The Cardinals sleepwalked through a sloppy loss in Kansas City today, I don't care about the NBA playoffs, hockey may never return in our lifetime, and it's another six weeks at least until NFL training camp starts, so instead of a sports post, I'm going to talk about why I was disappointed with Star Wars Episode 3.
A word of warning: if you plan to see the movie and don't want to read any spoilers, leave now and don't come back until you've seen the movie. If you've seen it, I welcome any and all comments either in agreement or dissent (as usual, of course).
I was enormously disappointed with this movie. I enjoyed it far less than the two previous episodes. I know that "Phantom Menace" and "Attack of the Clones" have taken their fair (and deserved) share of hits from both critics and fans, but I felt like both movies served their purpose: to set up the fall of Anakin Skywalker. So why was I disappointed with this last movie?
Simple: I never believed his turn to the Dark side. I didn't believe that, given the information that he had, Anakin Skywalker would kill Mace Windu and swear allegience to Palpatine. I'm a writer, and I deal in characters and motivation, and he did not yet have sufficient motivation to take the action that he did, in my opinion.
Here are the facts: 1) Anakin had dreams that Padme would die in childbirth; 2) Palpatine had given him vague promises about the possibility that Sith powers could prevent death; 3) Once Anakin realized Palpatine was the Sith Lord, he turned that news over to the Jedi Council; 4) Anakin was devoted to Jedi principles and was not shown learning anything different about the Dark side; 5) Just because he killed Windu, he didn't have to swear allegience at that time; he could have turned Palpatine over to the Senate or the Jedi; 6) the Jedi had not shown sufficient cause that they were trying to take over control of the Republic from the Senate.
I did not think that this collection of evidence would motivate Anakin to take part in the slaughter of the Jedi. I did not believe that he would so easily turn against Obi-Wan Kenobi. And I don't think the problem was with Hayden Christenson's acting. I thought he did the best he could with what he had to work with, in terms of the script (which was bad). Anakin was smart; he should have considered that perhaps Padme's death would be a result of his turning to the Sith (which, in part, it was).
What would have been proper motivation? First of all, Lucas should have taken Padme out of the equation entirely. Make Anakin's seduction all about political power, about his ability to rule over the Republic. Make the Jedi more anti-democratic in the name of "law and order." Make the turn more gradual, more little-by-little as Anakin takes one more step over the line. And keep Palpatine from revealing himself until Anakin has already gone too far over to the Dark side. That would have been more believable and less stupidly melodramatic (and avoided the laughably bad "NOOOOO!!" scene at the end of the movie).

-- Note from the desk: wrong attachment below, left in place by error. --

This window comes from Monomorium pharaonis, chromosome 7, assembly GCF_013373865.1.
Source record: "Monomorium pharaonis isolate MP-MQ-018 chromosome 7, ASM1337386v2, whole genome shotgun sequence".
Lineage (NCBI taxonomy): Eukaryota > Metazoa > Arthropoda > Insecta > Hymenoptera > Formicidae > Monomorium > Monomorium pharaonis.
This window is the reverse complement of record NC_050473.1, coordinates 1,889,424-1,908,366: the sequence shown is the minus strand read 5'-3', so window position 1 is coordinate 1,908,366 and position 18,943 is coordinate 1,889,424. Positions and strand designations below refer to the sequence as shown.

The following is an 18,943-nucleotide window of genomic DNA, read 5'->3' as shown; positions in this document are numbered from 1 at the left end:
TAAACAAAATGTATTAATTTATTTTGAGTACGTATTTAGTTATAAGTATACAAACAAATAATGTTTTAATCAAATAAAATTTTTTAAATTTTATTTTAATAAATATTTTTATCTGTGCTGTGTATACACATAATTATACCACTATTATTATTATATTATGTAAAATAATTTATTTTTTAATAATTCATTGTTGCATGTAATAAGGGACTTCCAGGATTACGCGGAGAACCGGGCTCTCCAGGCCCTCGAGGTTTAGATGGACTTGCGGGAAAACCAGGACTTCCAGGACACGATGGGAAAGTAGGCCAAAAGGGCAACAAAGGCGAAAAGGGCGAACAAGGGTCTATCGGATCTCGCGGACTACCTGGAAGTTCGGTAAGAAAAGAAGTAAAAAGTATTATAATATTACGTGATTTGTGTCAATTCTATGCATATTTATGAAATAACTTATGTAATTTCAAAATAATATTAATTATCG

A more gradual fall would have also given Obi-Wan the chance to turn Anakin back to the Jedi, something that was discussed at length in the original trilogy but that wasn't even present here. Also, the original trilogy established that Leia remembered her mother; Padme dying in childbirth was a major league plot hole. It would have been more believable if Padme had run into hiding out of fear of her husband's ever-growing power. The climactic battle between Obi-Wan and Anakin could have been Kenobi defending Padme and the twins from being kidnapped by a fully-turned Darth Vader.
Of course, at this point, I'm rewriting George Lucas' movie, which any of us who were disappointed by the movie could do; but my point is that someone should have pointed out to Lucas at the beginning of the prequel trilogies that he had to remain true to his original story and the plot points that had already been established. This could have been so much better if Lucas had had the patience to tell the story that had already been told in the first three movies instead of concocting an adolescent soap opera of secret, lost love. "Romeo and Juliet" may be one of Shakespeare's best-known plays, but serious scholars will also tell you that its one of his earliest and most amateurish attempts at tragedy. Lucas' mistake was following this path of lost love. Sorry, it just wasn't compelling in the Star Wars universe.
Having said all this, how stupid are the Jedi Knights? Anakin Skywalker is believed by many on the Jedi Council, including his Master, Obi-Wan, to be The Chosen One. So why do they all treat him like the bastard at the family reunion? He's only established himself to be incredibly skilled, powerful in the Force, courageous, heroic, etc. How about a little love, people? That part of Anakin's turn to Sith was believable because the Jedi Council treated him like dirt, but the fact that they did in the first place was so jaw-droppingly stupid that they all deserved to die in the end for their, as the Emperor would say, "lack of vision." His fall would be even more believable had the Jedi acknowledged his power and put him into a position of political power and influence.
I am a professor of literature, and if I've learned anything about tragedy, a hero's fall always has more to do with pride than love. Anakin Skywalker would not have turned to the dark side for love, but power and pride would have done the trick. I wish someone would have mentioned that to George Lucas a few years ago. Looks like his pride in his own flawed romantic vision has led to this most disappointing failure:
Anakin Skywalker became Darth Vader—Dark Lord of the Sith, the scourge of the Empire, feared throughout the galaxy, destroyer of planets and civilizations—because he was scared something bad might happen to his wife.